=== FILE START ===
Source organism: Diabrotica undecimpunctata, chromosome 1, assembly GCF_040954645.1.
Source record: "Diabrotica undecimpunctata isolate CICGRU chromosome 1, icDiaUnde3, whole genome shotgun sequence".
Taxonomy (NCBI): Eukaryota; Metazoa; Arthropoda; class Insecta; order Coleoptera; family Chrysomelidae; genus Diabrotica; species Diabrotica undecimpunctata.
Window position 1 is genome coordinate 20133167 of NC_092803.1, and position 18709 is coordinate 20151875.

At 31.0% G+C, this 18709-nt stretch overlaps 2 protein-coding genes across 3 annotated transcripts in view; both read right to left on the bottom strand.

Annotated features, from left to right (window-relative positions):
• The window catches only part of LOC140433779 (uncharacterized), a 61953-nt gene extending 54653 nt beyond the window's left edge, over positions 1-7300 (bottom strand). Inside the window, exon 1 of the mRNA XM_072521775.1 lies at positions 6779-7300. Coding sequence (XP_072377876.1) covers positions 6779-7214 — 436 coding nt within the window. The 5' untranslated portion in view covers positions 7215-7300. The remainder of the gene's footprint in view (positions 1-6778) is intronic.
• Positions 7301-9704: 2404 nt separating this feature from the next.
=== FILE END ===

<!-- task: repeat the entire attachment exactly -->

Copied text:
Source organism: Diabrotica undecimpunctata, chromosome 1, assembly GCF_040954645.1.
Source record: "Diabrotica undecimpunctata isolate CICGRU chromosome 1, icDiaUnde3, whole genome shotgun sequence".
Taxonomy (NCBI): Eukaryota; Metazoa; Arthropoda; class Insecta; order Coleoptera; family Chrysomelidae; genus Diabrotica; species Diabrotica undecimpunctata.
Window position 1 is genome coordinate 20133167 of NC_092803.1, and position 18709 is coordinate 20151875.

At 31.0% G+C, this 18709-nt stretch overlaps 2 protein-coding genes across 3 annotated transcripts in view; both read right to left on the bottom strand.

Annotated features, from left to right (window-relative positions):
• The window catches only part of LOC140433779 (uncharacterized), a 61953-nt gene extending 54653 nt beyond the window's left edge, over positions 1-7300 (bottom strand). Inside the window, exon 1 of the mRNA XM_072521775.1 lies at positions 6779-7300. Coding sequence (XP_072377876.1) covers positions 6779-7214 — 436 coding nt within the window. The 5' untranslated portion in view covers positions 7215-7300. The remainder of the gene's footprint in view (positions 1-6778) is intronic.
• Positions 7301-9704: 2404 nt separating this feature from the next.